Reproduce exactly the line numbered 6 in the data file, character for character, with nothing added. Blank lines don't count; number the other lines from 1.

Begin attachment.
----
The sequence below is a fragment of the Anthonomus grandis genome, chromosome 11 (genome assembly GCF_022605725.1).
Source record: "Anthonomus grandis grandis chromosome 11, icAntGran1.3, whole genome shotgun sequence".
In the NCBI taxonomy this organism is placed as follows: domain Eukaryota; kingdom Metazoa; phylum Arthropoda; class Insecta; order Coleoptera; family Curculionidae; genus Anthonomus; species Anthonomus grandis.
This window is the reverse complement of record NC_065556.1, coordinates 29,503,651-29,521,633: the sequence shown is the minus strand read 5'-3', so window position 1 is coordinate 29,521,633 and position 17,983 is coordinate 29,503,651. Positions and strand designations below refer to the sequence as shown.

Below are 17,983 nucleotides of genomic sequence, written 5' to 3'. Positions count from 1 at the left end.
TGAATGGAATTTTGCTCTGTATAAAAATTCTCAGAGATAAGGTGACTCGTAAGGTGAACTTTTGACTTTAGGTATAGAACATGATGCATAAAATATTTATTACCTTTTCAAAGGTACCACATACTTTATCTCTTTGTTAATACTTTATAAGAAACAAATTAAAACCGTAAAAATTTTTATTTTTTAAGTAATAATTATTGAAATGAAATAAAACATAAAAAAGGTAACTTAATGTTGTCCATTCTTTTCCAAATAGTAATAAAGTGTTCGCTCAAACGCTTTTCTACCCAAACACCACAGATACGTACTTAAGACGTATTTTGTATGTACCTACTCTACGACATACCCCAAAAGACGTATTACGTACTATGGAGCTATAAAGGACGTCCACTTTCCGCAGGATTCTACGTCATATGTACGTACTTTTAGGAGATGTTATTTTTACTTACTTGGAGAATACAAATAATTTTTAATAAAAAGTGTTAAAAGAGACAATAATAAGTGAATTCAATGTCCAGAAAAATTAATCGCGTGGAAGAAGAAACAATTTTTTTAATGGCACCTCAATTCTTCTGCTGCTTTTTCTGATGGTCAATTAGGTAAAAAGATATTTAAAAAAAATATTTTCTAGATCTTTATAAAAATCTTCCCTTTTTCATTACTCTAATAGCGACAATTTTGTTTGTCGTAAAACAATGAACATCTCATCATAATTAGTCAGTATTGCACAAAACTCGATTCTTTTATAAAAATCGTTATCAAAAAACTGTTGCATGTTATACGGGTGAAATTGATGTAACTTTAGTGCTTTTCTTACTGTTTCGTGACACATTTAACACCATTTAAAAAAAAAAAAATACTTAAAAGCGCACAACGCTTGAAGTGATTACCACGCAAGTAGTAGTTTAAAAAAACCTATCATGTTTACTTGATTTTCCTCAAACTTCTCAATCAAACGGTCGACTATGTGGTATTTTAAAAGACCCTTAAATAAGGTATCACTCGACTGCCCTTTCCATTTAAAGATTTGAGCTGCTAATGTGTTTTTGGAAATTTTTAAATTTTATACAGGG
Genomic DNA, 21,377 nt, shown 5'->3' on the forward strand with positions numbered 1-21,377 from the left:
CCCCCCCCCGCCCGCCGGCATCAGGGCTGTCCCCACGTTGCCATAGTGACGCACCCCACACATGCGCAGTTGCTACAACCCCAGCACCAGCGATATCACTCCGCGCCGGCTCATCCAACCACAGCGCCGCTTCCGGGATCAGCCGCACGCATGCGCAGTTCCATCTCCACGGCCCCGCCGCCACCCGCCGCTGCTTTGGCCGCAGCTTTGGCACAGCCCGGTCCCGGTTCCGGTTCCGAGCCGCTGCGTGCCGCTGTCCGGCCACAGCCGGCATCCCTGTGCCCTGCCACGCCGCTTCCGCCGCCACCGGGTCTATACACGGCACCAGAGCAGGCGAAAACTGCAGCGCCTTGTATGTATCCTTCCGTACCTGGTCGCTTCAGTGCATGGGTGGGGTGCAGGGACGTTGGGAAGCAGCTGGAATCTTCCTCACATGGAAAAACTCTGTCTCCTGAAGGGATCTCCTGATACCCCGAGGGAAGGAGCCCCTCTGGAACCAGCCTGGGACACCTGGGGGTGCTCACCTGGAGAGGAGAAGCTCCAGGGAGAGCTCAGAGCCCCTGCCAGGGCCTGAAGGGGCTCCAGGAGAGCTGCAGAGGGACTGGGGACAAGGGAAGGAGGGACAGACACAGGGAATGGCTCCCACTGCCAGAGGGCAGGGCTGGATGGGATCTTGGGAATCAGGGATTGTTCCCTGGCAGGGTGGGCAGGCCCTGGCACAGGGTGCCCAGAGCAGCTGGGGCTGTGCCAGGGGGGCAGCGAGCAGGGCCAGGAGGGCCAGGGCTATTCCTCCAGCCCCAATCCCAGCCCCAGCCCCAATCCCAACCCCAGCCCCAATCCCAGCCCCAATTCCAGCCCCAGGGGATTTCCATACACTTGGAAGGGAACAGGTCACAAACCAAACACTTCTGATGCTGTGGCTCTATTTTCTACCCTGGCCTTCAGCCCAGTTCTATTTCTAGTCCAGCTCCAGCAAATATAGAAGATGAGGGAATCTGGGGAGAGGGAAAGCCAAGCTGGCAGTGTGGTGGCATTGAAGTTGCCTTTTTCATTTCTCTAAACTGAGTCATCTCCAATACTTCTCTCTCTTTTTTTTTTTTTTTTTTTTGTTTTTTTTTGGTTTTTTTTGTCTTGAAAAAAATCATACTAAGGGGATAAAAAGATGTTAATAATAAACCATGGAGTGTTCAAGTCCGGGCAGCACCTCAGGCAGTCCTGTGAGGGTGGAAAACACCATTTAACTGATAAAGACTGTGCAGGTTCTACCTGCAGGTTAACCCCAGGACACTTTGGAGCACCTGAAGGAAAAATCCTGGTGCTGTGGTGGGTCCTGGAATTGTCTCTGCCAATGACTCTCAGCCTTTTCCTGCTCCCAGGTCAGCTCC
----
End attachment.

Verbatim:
TGAATGGAATTTTGCTCTGTATAAAAATTCTCAGAGATAAGGTGACTCGTAAGGTGAACTTTTGACTTTAGGTATAGAACATGATGCATAAAATATTTATTACCTTTTCAAAGGTACCACATACTTTATCTCTTTGTTAATACTTTATAAGAAACAAATTAAAACCGTAAAAATTTTTATTTTTTAAGTAATAATTATTGAAATGAAATAAAACATAAAAAAGGTAACTTAATGTTGTCCATTCTTTTCCAAATAGTAATAAAGTGTTCGCTCAAACGCTTTTCTACCCAAACACCACAGATACGTACTTAAGACGTATTTTGTATGTACCTACTCTACGACATACCCCAAAAGACGTATTACGTACTATGGAGCTATAAAGGACGTCCACTTTCCGCAGGATTCTACGTCATATGTACGTACTTTTAGGAGATGTTATTTTTACTTACTTGGAGAATACAAATAATTTTTAATAAAAAGTGTTAAAAGAGACAATAATAAGTGAATTCAATGTCCAGAAAAATTAATCGCGTGGAAGAAGAAACAATTTTTTTAATGGCACCTCAATTCTTCTGCTGCTTTTTCTGATGGTCAATTAGGTAAAAAGATATTTAAAAAAAATATTTTCTAGATCTTTATAAAAATCTTCCCTTTTTCATTACTCTAATAGCGACAATTTTGTTTGTCGTAAAACAATGAACATCTCATCATAATTAGTCAGTATTGCACAAAACTCGATTCTTTTATAAAAATCGTTATCAAAAAACTGTTGCATGTTATACGGGTGAAATTGATGTAACTTTAGTGCTTTTCTTACTGTTTCGTGACACATTTAACACCATTTAAAAAAAAAAAAATACTTAAAAGCGCACAACGCTTGAAGTGATTACCACGCAAGTAGTAGTTTAAAAAAACCTATCATGTTTACTTGATTTTCCTCAAACTTCTCAATCAAACGGTCGACTATGTGGTATTTTAAAAGACCCTTAAATAAGGTATCACTCGACTGCCCTTTCCATTTAAAGATTTGAGCTGCTAATGTGTTTTTGGAAATTTTTAAATTTTATACAGGG